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Deliberate Avoidance of Inheritance Tax

An arrangement between the beneficiaries of an estate has just been declared void as a deliberate avoidance of I H T . A man was due to inherit the sum of £665,000 from a legacy in his stepfather’s will. His step-father died in 2004, leaving an estate worth £7 million. In 2005 he renounced his entitlement to the legacy which meant that the residuary beneficiary (his mother) inherited £665,000 more than she would otherwise have done. This transfer was then covered by the spousal exemption and no IHT was payable. A few days later, she gifted £1 million to her son . The legacies contained in the Will were to be distributed ‘free of tax’, which meant that the IHT payable would be paid out of the mother’s share of the estate. HM Revenue and Customs (HMRC) challenged the arrangement, the practical effect of which was that instead of a large sum of IHT going to the Exchequer, it passed to the son and his mother’s gift to him would only be subject to IHT if she failed to live seven years as it was a PET. HMRC claimed that the transfer was ineffective because it had been made ‘for consideration in money or money’s worth ’ . The man’s mother claimed that her gift of £1 million to her son resulted from an earlier promise she had made to provide capital for his business and was also in part a wedding present, as he had recently married. Her son gave evidence that he had no need of the legacy, as he was financially secure, but accepted the gift a few days later nonetheless. One of the problems for the mother was that she had proposed the same arrangement with regard to her two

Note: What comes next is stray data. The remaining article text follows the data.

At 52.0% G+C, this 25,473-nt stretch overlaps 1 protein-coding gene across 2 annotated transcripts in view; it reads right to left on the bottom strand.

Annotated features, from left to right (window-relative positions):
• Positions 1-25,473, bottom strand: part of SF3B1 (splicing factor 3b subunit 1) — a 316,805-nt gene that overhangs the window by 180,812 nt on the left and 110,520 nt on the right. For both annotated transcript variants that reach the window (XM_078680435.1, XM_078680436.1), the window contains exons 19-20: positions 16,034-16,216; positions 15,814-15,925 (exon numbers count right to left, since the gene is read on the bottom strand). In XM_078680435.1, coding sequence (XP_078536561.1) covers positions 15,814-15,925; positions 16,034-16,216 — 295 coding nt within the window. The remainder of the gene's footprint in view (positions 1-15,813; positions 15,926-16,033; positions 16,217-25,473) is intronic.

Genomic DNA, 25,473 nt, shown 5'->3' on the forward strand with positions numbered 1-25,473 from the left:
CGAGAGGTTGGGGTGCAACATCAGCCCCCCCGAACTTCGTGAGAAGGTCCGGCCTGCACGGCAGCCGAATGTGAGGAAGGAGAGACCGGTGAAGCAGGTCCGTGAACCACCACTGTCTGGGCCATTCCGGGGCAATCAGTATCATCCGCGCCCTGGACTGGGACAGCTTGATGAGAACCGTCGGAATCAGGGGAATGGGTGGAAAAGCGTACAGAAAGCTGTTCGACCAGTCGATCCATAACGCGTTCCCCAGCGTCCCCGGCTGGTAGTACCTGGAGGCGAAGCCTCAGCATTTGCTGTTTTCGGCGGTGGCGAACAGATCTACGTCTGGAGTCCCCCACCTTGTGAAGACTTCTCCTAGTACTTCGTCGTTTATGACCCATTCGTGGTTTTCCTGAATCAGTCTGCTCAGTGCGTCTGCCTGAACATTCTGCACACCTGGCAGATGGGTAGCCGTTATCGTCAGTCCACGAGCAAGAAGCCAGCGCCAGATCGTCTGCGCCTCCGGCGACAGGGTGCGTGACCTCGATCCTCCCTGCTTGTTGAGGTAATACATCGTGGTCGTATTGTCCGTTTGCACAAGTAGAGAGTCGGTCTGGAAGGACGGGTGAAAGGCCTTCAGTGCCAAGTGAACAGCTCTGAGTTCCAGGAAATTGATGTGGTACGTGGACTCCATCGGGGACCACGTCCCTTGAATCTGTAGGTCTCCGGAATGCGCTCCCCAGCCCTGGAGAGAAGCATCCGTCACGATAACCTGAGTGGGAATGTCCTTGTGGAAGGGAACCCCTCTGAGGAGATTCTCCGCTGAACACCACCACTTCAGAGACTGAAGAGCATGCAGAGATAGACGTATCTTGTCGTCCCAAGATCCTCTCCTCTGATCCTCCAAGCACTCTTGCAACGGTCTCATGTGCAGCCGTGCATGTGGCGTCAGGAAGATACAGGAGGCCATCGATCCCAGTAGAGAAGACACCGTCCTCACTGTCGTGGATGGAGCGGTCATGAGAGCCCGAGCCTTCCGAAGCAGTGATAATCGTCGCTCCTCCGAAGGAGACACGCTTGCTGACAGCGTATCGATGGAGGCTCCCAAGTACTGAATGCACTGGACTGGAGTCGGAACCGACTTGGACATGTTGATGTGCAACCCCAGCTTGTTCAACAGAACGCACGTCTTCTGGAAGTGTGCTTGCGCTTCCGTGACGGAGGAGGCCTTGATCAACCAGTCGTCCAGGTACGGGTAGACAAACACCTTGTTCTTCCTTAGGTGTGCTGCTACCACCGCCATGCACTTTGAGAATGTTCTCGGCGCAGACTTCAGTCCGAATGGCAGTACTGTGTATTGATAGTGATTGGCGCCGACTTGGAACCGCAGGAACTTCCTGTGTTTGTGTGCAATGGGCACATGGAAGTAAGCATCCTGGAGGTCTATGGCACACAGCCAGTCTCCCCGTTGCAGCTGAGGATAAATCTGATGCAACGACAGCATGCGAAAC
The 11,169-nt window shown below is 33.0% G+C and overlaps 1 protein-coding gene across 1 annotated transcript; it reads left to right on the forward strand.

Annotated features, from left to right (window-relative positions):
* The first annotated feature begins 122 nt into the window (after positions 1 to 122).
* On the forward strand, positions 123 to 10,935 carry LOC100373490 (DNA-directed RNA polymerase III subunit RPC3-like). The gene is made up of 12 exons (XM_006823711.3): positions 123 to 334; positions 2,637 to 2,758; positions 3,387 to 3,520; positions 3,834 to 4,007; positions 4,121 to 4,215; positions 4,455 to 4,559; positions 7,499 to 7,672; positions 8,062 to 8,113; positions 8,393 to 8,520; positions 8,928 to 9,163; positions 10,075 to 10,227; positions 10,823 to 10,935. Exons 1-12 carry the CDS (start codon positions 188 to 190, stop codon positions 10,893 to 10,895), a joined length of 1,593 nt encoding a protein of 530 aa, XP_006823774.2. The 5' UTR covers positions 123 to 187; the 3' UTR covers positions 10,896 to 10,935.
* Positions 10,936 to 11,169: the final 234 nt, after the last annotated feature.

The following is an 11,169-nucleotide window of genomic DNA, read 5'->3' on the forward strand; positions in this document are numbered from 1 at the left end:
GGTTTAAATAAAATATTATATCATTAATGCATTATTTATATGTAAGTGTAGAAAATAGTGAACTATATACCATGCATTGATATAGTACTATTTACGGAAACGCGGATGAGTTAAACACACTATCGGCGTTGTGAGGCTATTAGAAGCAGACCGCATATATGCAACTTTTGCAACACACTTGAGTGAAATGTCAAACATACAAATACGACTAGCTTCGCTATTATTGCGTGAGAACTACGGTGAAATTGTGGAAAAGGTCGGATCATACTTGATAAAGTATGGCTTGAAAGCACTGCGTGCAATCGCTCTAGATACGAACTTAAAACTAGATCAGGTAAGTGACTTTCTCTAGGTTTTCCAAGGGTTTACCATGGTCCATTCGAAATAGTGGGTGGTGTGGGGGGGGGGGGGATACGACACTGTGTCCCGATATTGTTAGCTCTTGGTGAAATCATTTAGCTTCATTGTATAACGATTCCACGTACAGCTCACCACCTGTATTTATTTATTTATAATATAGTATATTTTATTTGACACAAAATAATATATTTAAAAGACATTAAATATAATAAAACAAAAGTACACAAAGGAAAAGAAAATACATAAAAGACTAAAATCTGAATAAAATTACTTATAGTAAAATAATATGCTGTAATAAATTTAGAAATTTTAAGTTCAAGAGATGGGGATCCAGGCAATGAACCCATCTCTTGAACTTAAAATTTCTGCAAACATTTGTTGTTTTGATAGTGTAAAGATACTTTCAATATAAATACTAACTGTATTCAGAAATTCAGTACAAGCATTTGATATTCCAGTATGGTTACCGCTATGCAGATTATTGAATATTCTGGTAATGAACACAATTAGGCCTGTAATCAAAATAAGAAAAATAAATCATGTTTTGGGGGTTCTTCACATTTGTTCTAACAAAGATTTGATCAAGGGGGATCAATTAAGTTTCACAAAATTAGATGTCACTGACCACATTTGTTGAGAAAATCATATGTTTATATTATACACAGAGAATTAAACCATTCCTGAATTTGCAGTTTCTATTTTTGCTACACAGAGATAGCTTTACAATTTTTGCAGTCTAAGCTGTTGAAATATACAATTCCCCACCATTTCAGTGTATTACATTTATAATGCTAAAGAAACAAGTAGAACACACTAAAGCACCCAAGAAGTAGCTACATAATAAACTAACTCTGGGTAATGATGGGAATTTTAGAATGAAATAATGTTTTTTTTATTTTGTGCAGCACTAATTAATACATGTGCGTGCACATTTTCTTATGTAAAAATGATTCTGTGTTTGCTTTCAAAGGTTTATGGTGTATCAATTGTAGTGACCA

daughters. Once the anti-avoidance legislation had been pointed out to them, the idea of renouncing their legacies was not pursued. However, the mother continued to claim that her son’s renunciation was not part of a scheme. The evidence to suggest the scheme had been entirely about avoiding IHT was strong. The whole plan had been flawed
from the outset and HMRC were successful in having their assessment to IHT upheld. According to HM Revenue & Customs will collect an additional £2.2
billion in inheritance tax (IHT) this year because of estate planning failures. They state that 81% of people do not make
plans to reduce the IHT payable on their estate

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